Last week we received our long-awaited Prusa XL. Immediately after the announcement on November 18, 2021, we pre-ordered one. Due to the global shortages during that period, it was conservatively estimated that the first pre-orders would be shipped in Q3 of 2022. The first single-tool XLs were shipped from Prusa in Q1 2023. As an apology for all delays, Prusa Research ships two extras with all pre-orders: a textured print bed and a Nextruder V6 nozzle adapter. The large XL also comes with a large barrel of large Haribo.
Although XLs with a single toolhead have now found their way to their owners, Prusa still had to overcome several hurdles for the multi-toolhead units. Prusa indicated in March 2023 that several more months are needed to have the first multi-toolhead units ready for shipment. At that time, units still had to be sent to external beta testers, and then another month was planned to incorporate all feedback from the tests into the final design.
The Original Prusa XL is faster and, above all, considerably larger than our current go-to printers; the Original Prusa i3 MK3S. Since we had been reaching the limits of the MK3S in terms of size and materials for some time, the choice for the XL was a very easy one. Even though we have equipped one of the MK3S printers with an MMU (multi-material unit), printing with multiple materials is not ideal. The XL makes this a lot easier with its multiple toolheads and with a much better result. In addition, the XL no longer requires a wipe tower, which saves enormous amounts of material if you use many different colors or materials in a single print.
We could have printed large, fast and with multiple colors much sooner if we had, for example, purchased a Bambu Lab X1 Carbon. But while Prusa makes everything it develops open source, this is unfortunately not the case with Bambu Lab. We think open source is very important, and so brands like Bambu Lab were quickly dropped in favor of waiting for the Prusa XL and sticking to our old Leapfrog printer for prints that cannot be split into multiple smaller prints. The Bambu printers have proprietary components, including key components such as the hotend and extruder. For some parts, such as the bearings, the entire printer must be sent back to Bambu for repair. In addition, Bambu Lab has been vague and unclear about which parts of their printers and software are really open source and which parts are not, not to mention patents...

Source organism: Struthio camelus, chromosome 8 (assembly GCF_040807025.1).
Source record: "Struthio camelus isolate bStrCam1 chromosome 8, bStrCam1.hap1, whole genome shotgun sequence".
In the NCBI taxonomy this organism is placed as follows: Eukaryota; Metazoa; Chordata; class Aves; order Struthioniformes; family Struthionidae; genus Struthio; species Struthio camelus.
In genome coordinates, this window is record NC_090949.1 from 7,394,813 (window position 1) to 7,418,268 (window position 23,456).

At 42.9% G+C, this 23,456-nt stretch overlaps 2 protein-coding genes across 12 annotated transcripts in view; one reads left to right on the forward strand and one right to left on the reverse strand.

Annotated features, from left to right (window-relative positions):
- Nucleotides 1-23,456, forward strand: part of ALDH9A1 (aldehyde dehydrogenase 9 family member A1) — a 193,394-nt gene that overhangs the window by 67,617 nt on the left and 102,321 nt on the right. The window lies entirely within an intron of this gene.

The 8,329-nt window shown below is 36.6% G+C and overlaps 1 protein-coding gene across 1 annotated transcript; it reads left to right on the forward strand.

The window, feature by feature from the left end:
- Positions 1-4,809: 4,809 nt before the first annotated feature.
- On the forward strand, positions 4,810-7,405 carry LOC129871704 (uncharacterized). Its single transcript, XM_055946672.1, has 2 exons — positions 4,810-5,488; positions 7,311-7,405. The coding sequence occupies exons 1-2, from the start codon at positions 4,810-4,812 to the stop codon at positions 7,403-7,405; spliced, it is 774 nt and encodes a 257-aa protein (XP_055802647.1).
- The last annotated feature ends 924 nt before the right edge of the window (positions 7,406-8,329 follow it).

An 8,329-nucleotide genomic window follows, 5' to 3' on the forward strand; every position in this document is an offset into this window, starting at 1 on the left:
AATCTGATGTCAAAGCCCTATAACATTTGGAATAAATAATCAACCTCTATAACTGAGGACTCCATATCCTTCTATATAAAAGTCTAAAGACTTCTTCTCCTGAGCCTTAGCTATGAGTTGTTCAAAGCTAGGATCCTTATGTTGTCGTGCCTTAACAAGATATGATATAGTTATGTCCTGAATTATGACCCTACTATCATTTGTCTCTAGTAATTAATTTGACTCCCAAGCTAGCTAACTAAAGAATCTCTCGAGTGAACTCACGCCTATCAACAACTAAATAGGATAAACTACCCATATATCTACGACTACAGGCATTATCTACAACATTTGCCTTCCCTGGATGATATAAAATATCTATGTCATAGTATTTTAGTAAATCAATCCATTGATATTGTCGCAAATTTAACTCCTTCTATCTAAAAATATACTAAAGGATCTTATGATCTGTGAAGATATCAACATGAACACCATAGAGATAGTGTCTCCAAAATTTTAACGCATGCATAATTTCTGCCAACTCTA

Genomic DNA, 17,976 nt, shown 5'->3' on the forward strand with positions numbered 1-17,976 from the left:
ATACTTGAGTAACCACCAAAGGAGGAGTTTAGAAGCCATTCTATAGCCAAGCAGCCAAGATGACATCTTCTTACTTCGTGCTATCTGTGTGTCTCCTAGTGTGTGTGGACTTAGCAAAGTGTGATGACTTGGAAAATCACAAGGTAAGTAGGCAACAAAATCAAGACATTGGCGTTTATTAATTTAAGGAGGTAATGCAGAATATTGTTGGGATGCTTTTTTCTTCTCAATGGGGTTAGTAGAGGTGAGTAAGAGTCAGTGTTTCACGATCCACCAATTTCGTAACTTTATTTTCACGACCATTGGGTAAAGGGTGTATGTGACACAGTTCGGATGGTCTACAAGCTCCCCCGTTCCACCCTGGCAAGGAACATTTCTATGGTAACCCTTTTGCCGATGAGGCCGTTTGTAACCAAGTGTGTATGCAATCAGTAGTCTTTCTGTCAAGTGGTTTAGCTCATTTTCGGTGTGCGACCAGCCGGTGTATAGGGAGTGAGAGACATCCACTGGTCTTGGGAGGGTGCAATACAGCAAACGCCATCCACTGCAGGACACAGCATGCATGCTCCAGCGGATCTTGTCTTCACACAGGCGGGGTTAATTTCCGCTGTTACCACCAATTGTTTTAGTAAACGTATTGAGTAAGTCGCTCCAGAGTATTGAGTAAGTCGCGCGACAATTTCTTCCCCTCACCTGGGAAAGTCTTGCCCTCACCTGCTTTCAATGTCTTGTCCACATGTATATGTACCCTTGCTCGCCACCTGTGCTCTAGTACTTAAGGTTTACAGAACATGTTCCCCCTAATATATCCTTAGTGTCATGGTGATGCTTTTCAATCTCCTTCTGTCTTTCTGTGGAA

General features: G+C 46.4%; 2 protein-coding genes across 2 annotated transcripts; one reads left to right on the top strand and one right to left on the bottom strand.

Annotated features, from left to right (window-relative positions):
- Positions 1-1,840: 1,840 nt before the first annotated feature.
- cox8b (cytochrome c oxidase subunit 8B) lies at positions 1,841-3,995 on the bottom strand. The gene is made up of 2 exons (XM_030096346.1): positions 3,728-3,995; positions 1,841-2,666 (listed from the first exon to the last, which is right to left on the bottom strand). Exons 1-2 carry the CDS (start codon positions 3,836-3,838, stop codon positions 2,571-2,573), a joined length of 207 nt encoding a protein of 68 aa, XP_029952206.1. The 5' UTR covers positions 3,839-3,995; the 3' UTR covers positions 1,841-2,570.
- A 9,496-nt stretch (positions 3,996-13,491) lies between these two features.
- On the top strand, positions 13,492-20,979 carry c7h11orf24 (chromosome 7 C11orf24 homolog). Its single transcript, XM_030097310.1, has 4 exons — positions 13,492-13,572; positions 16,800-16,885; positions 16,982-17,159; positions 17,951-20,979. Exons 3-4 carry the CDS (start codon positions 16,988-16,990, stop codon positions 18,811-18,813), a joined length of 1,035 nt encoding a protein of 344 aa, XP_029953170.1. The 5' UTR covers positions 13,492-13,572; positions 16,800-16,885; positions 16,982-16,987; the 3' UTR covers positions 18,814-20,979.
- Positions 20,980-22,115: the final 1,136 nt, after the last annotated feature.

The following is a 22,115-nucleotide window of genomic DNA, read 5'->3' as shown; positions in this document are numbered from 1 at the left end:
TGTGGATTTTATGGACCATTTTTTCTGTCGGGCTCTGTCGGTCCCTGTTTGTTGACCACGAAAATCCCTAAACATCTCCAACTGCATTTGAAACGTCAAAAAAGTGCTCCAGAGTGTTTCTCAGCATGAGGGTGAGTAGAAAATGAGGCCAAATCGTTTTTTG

The extruder of the Prusa XL has been completely redesigned and distinguishes itself from other direct-drive extruders. Prusa has called it the next generation extruder, or 'Nextruder'. It promises to be one of the most advanced extruders in 3D printing and is packed with several features aimed at improving overall print quality.
The Nextruder uses a load cell sensor embedded in the heat sink. With this sensor, the nozzle can be used as a leveling sensor and an external sensor is no longer required. The Prusa XL achieves this by measuring very small pressure variations that act on the nozzle as it hits the print bed.
Prusa claims that the load cell sensor results in a perfect first layer every time and that no manual calibrations are required during leveling such as the 1st layer calibration. The Live Adjust Z for every other print bed is also a thing of the past. Since this takes a lot of time every time, we are very happy that this is no longer necessary. The sensor can also detect heat creep and partial and complete blockages by measuring the pressure differences in the nozzle. This helps prevent printing errors and reduces the chance of damage to the hotend.